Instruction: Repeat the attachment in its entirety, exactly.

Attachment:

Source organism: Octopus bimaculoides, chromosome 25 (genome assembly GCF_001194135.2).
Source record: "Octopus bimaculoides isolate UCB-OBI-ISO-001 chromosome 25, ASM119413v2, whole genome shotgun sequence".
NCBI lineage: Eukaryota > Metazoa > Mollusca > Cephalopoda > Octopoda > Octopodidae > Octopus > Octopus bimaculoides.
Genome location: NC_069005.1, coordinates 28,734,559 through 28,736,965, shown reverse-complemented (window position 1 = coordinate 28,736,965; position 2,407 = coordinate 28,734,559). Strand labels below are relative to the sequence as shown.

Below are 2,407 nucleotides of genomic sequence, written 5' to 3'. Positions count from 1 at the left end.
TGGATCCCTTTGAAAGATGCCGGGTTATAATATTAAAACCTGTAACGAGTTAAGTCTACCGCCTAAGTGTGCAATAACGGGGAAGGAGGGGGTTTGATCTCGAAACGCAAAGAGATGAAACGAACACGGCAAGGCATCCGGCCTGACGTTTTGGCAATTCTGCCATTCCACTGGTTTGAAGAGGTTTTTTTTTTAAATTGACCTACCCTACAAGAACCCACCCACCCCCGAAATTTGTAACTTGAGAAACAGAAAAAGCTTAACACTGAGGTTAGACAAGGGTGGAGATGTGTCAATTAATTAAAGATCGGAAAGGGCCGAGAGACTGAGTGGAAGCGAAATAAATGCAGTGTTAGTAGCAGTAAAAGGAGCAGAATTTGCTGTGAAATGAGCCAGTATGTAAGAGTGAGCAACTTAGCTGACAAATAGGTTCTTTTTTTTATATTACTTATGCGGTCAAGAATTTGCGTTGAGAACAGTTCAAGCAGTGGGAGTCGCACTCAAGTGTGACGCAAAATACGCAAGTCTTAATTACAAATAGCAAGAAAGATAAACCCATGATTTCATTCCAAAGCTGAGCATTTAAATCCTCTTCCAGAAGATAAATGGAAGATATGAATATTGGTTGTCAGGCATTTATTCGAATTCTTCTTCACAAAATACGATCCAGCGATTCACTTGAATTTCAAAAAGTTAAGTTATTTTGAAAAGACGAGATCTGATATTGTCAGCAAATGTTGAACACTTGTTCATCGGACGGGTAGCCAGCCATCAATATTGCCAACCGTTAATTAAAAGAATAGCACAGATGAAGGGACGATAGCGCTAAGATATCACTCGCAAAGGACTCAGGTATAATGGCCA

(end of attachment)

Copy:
Source organism: Octopus bimaculoides, chromosome 25 (genome assembly GCF_001194135.2).
Source record: "Octopus bimaculoides isolate UCB-OBI-ISO-001 chromosome 25, ASM119413v2, whole genome shotgun sequence".
NCBI lineage: Eukaryota > Metazoa > Mollusca > Cephalopoda > Octopoda > Octopodidae > Octopus > Octopus bimaculoides.
Genome location: NC_069005.1, coordinates 28,734,559 through 28,736,965, shown reverse-complemented (window position 1 = coordinate 28,736,965; position 2,407 = coordinate 28,734,559). Strand labels below are relative to the sequence as shown.

Below are 2,407 nucleotides of genomic sequence, written 5' to 3'. Positions count from 1 at the left end.
TGGATCCCTTTGAAAGATGCCGGGTTATAATATTAAAACCTGTAACGAGTTAAGTCTACCGCCTAAGTGTGCAATAACGGGGAAGGAGGGGGTTTGATCTCGAAACGCAAAGAGATGAAACGAACACGGCAAGGCATCCGGCCTGACGTTTTGGCAATTCTGCCATTCCACTGGTTTGAAGAGGTTTTTTTTTTAAATTGACCTACCCTACAAGAACCCACCCACCCCCGAAATTTGTAACTTGAGAAACAGAAAAAGCTTAACACTGAGGTTAGACAAGGGTGGAGATGTGTCAATTAATTAAAGATCGGAAAGGGCCGAGAGACTGAGTGGAAGCGAAATAAATGCAGTGTTAGTAGCAGTAAAAGGAGCAGAATTTGCTGTGAAATGAGCCAGTATGTAAGAGTGAGCAACTTAGCTGACAAATAGGTTCTTTTTTTTATATTACTTATGCGGTCAAGAATTTGCGTTGAGAACAGTTCAAGCAGTGGGAGTCGCACTCAAGTGTGACGCAAAATACGCAAGTCTTAATTACAAATAGCAAGAAAGATAAACCCATGATTTCATTCCAAAGCTGAGCATTTAAATCCTCTTCCAGAAGATAAATGGAAGATATGAATATTGGTTGTCAGGCATTTATTCGAATTCTTCTTCACAAAATACGATCCAGCGATTCACTTGAATTTCAAAAAGTTAAGTTATTTTGAAAAGACGAGATCTGATATTGTCAGCAAATGTTGAACACTTGTTCATCGGACGGGTAGCCAGCCATCAATATTGCCAACCGTTAATTAAAAGAATAGCACAGATGAAGGGACGATAGCGCTAAGATATCACTCGCAAAGGACTCAGGTATAATGGCCA